To provide a thorough and comprehensive music therapy and sound healing definition, let us first discuss its ancient origins. Many ancient cultures believed that music was an earthly manifestation of spiritual or Primal Vibration, also known as Cosmic Vibration, music of the spheres, universal mind, the Word, Om, etc., all variations of the same basic premise. Primal Vibration purports that there is an energy source, presumably of a spiritual nature, that emanates from the cosmos and impacts all matter on earth. Music is believed to be an earthly manifestation of this energy.
In many cultural belief systems, this imbues music and sound with the ability to heal by drawing energy from the cosmic Source through the earthly vibrations synthesized via musical instrument or voice. This belief contributes to the applied use of music and sound in many of the world healing traditions as the vibrational quality and harmonic ratios were thought to be both healing and therapeutic to the psyche.
When delving deeper into the question: “What is music therapy and sound healing?” it should be noted that, along with the belief in vibrations, ancient cultures also believed that how music and sound was used in society had an impact on the individual. This concept was captured in the axiom “as in music, so in life” which infers that the vibrational content in one’s music reflects what is in a person’s psyche. This idea dominated human history until the Age of Reason, approximately 100 years ago. As new technology advanced, natural ways were considered primitive, thus upsetting the natural laws of the human race and as a result people began to lose their spiritual connection with the cosmos.
As society has moved away from this purposeful attunement with the cosmos one finds social environments becoming fragmented which poses many challenges for individuals to find their way back to one’s true path. Though the cosmic connection has been lost there are ways to find one’s way back to one’s Self through community. An example of this can be seen in how music is used in Africa to connect a person with one’s birthright. It has been recounted that:
When a woman in a certain African tribe knows she is pregnant, she goes out into the wilderness with a few friends and together they pray and meditate until they hear the song of the child. They recognize that every soul has its own song, a vibration that expresses its unique flavor and purpose. As the women attune to the song, they sing it out loud. Then they return to the tribe and teach it to everyone else. When the child is born, the community gathers and sings the child’s song to him or her. Later, when the child enters education, the village gathers and sings the child’s song. When the child passes through their initiation to adulthood, the people again come together and sing. At the time of marriage, the person hears his or her song. Finally, when the soul is about to pass from this world, the family and friends gather at the person’s bed, just as they did at their birth, and they sing the person to the next life.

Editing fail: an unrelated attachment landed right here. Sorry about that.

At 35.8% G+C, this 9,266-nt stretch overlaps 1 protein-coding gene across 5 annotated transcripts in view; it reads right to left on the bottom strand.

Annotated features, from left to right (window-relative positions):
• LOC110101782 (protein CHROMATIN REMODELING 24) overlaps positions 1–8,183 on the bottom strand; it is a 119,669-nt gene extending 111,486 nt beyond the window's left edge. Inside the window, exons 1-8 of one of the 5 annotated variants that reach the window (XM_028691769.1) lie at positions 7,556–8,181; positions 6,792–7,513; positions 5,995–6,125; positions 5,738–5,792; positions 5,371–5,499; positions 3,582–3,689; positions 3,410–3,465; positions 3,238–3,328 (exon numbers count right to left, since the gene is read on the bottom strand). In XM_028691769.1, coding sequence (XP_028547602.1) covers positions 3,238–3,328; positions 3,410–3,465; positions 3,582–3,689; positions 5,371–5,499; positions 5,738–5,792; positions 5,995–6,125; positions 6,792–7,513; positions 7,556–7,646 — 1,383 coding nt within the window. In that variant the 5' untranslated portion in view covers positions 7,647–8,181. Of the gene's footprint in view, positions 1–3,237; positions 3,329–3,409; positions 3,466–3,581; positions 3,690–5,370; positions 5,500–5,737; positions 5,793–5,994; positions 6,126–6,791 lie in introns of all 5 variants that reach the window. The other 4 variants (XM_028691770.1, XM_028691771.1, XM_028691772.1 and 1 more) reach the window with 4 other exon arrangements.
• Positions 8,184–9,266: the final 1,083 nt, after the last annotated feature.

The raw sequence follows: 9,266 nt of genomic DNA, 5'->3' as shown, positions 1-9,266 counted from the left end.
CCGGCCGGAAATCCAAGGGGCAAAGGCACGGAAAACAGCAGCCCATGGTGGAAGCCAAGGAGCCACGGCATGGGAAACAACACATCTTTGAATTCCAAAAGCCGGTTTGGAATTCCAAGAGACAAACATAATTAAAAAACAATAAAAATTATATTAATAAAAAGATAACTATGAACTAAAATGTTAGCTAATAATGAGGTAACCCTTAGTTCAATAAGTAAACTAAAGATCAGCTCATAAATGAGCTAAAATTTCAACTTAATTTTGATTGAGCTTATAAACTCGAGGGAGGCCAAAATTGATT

Music, as demonstrated by this tribe, becomes the source for connecting with one’s true Self in life. Occasionally, one may fall out of tune with the cosmic vibration and will lose one’s way. If this should occur during the person’s life [and] he or she commits a crime or aberrant social act, the individual is called to the center of the village and the people in the community form a circle around the person. Then they sing the person’s song to them. This tribe recognizes that the correction for antisocial behavior is not punishment; it is love and the remembrance of who we truly are. When we remember who we are and recognize our own song, we would have no desire or need to do anything that would hurt another.
This demonstrates that a person’s early introduction to music therapy starts from birth. Furthermore, music continues to play a huge part throughout the milestones of the individual’s life, up until death.
The spiritual essence of being reminded of one’s uniqueness, of one’s authentic Self is paramount to what happens in the therapeutic process. When one takes off the mask of the persona, one’s shadow nature is revealed. Uncovering dissonant layers, removes barriers and restores one’s vibrational purity. In this capacity music serves as a mediator for connecting with the spiritual self.